Yesterday’s ruling means that, unless Congress takes action to prevent the EPA from issuing rules to limit greenhouse gas emissions, state’s will find themselves subject to a series of new regulations (issued Jan. 2). In Texas, this translates to (approx.) 167 facilities receiving greenhouse gas permits that could, over time, limit their ability to emit these gases during their operations. Included in these facilities are power plants and petroleum refineries, a backbone in the Texas economy.
Combined with earlier rulings in cases of Texas v the EPA, Washington appears to have the ability to regulate greenhouse gas emissions from cars, light trucks and stationary pollution sources (like power plants and refineries). As a first step in this process, these facilities would have to certify that they are using the best available technology for limiting emissions if they wish to maintain their operating permit.
(The NY Time Greenwire provided background on this topic last week in a very nice article on January 5, 2011.)
There’s an energy revolution brewing right under our feet.
The Wall Street Journal, 5/10/2010
The root of that revolution – shale gas. Lying under our feet, this unconventional resource was big news in 2010 – with the Haynesville, Barnett, and Marcellus shales getting the bulk of the nation’s attention.
But another shale play, located south of San Antonio, Texas, is thought to hold one of the nation’s largest oil and gas fields and is predicted to outshine the Barnett and Haynesville Shale formations in 2011. The Eagle Ford shale deposit represents a 400 mile long, 50 mile wide seam of gas-rich shale. As Mark Papa, Chairman and CEO of EOG Resources in Houston recently put it:
I expect the Eagle Ford will probably be the hottest single area in all the lower 48 states in 2011.
Despite difficult drilling conditions due to dense rock layers between the surface and the shale gas deposits, several global oil and gas companies (including Shell, OP, China’s CNOOC, and Norway’s Statoil) have already made agreements allowing them to explore the region’s potential.
Shale gas is not without controversy – as shown in last year’s Gasland and Haynesville, which documented the environmental and other risks of tapping these gas deposits. But, it appears that we will be using these resources in the U.S., at least, in the near-term.
Gas-rich shale deposits are reached by drilling to thousands of feet below the earth’s surface, first using vertical and then horizontal drilling techniques. THe shale gas itself is collected using a process called hydraulic fracturing where water, sand and chemicals are pumped into shale until the solid material is fractured, releasing gases that we can use to heat our homes, fill our fuel tanks (after a conversion kit), and generate electricity.
In this process, environmental concerns can appear, especially regarding local water quality and the potential contamination of drinking water tables. However, the world’s oil and gas companies maintain that this process can be completed safely – and the U.S. Environmental Protection Agency (EPA) appears to agree. Controversy surrounding the safety of shale gas drilling and hydraulic fracturing will likely continue in 2011 – but, shale gas isn’t likely to disappear as a big new player in the energy sphere.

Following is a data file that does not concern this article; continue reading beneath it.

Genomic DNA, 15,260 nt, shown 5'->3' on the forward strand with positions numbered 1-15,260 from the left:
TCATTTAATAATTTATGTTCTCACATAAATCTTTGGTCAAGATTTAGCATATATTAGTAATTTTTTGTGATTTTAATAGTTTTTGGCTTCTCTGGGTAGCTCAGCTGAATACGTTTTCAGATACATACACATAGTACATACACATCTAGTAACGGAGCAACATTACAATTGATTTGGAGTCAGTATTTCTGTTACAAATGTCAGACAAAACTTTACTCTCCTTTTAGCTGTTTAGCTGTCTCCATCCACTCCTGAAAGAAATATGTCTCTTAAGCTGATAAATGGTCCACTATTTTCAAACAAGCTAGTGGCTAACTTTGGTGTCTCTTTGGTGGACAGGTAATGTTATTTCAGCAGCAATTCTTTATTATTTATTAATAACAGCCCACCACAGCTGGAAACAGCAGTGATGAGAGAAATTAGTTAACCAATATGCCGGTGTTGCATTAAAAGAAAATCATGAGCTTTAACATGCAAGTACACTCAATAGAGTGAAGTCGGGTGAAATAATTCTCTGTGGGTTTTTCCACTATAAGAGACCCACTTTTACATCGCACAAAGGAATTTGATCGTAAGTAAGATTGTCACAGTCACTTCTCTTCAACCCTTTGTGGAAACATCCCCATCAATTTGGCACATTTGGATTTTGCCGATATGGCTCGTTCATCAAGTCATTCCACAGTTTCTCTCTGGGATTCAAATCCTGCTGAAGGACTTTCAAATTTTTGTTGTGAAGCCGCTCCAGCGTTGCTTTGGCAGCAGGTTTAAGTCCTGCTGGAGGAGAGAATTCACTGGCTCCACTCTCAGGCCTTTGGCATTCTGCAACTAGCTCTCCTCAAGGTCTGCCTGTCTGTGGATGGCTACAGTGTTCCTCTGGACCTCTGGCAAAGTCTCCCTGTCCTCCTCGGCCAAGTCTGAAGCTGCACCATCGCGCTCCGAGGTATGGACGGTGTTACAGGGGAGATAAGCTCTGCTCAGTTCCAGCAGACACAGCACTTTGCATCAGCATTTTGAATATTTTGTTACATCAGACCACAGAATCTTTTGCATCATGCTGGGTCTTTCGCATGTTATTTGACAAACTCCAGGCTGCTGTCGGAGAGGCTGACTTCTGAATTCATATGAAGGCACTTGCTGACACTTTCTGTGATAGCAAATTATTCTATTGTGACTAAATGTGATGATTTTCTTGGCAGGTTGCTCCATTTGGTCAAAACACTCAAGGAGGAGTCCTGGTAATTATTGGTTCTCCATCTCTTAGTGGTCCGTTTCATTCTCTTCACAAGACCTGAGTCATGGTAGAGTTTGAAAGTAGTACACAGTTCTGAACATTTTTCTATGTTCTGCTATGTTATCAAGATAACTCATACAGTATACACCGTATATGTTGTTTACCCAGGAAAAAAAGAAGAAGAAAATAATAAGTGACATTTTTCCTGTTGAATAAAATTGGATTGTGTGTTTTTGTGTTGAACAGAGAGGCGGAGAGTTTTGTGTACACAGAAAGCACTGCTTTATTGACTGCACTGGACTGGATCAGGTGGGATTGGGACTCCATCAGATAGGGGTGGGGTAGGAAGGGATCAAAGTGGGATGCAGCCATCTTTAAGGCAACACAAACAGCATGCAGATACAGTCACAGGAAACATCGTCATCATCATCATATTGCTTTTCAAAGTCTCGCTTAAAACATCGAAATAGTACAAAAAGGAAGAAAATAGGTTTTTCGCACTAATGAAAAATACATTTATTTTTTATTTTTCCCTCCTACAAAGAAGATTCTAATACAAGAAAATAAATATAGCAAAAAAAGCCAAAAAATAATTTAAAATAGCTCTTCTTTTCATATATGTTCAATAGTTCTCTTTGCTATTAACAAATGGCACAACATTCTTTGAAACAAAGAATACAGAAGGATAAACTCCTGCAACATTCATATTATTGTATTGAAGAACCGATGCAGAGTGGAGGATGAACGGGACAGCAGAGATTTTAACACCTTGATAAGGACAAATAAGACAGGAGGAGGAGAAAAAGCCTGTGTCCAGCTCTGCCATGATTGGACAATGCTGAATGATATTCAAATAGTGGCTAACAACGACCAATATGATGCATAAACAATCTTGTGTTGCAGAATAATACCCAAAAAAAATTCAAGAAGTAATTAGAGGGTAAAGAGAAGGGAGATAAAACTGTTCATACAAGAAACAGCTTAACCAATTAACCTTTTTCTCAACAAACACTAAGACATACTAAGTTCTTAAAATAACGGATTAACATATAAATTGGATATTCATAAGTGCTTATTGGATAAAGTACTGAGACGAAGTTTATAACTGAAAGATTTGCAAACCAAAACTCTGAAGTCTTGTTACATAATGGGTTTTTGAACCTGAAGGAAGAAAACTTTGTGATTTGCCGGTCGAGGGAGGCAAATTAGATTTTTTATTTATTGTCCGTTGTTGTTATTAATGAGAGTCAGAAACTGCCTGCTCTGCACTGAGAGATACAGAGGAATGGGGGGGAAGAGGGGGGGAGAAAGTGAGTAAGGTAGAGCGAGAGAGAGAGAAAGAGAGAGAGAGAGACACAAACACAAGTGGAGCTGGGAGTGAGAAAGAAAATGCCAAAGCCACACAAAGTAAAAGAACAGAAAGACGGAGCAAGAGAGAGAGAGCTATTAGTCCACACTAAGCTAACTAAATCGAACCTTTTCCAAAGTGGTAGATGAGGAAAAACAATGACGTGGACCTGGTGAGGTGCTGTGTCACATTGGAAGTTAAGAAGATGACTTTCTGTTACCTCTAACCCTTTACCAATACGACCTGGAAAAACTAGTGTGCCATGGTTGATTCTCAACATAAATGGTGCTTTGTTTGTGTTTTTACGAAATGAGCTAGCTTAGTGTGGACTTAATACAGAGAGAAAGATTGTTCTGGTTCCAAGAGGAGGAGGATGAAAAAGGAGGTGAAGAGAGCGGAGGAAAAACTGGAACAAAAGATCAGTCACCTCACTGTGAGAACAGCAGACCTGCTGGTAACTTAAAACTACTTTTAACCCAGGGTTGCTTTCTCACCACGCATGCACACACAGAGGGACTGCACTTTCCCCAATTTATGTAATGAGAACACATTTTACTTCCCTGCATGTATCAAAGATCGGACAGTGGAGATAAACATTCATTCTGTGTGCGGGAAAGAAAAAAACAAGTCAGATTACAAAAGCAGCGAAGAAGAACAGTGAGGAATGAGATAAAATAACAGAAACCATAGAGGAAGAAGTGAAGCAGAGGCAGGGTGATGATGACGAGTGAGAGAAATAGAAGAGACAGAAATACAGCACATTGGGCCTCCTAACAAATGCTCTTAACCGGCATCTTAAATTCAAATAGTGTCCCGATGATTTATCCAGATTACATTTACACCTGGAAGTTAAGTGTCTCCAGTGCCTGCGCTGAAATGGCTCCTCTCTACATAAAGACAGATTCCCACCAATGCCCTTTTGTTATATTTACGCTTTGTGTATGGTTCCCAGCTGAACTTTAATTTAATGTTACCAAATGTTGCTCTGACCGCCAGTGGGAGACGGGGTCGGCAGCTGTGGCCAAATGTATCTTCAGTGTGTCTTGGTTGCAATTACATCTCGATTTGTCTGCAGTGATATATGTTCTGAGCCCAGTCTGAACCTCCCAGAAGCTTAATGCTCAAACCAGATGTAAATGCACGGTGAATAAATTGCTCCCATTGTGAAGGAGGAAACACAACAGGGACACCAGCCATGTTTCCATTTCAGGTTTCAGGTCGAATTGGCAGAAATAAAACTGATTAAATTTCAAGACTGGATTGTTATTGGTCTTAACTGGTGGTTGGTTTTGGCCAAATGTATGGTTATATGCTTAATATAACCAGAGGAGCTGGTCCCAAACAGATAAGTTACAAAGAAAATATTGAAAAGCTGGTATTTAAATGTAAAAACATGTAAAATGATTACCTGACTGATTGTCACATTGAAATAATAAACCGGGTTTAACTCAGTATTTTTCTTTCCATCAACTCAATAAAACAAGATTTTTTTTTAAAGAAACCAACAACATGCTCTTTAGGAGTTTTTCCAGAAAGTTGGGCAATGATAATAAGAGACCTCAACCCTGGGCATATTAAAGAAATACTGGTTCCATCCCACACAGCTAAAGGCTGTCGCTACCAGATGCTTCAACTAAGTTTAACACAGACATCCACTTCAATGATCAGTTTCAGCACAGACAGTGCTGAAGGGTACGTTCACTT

Favorite story of the day – David Wogan’s blog post on Scientific American’s guest blog.
In the discussion of alternative energy and fuels, algae have been bubbling to the top of the proverbial feedstock pool. Algae, the little green guys responsible for everything from making your Dairy Queen Blizzard solid to forming the basis of our current fossil fuels, are being looked at long and hard by some of the nation’s top researchers and decision-makers as a source for next-generation biofuels.
Titled “Power from pondscum: algal biofuels,” David’s post discusses what algae-for-biofuels could mean for the US.
David is currently a graduate research assistant in the Webber Energy Group at the University of Texas at Austin. A dual-degree student in Mechanical Engineering and Public Affairs, David has spent his time studying the potential for algae to supply our transportation fuel needs. In his work, David has developed a model that incorporates solar, water, and carbon dioxide resources to determine the potential for algae growth by region.
Yesterday, The Daily Wogan published a blog post about several new ambulances in the Austin EMS fleet that will use solar panels to power critical on-board equipment. These panels will allow EMTs to shut down their engines while they wait for their next call. This will not only save fuel ($$) but reduce their environmental impact. As reported by the Austin American Statesman on Sunday:
EMS officials said calculations show the switch will reduce gas consumption by several hundred gallons per unit, save gas money — up to $4,000 a year per ambulance — and decrease emissions.
“It is huge for us and the city as well,” Assistant EMS Director James Shamard said. “This is one of those times when we were able to maintain our medical equipment while at the same time do a little better for the environment.”
Officials said the agency is among the first nationally to begin using solar energy to help power ambulances. At a statewide EMS conference in Austin today, they will unveil one of two units that have the solar panels.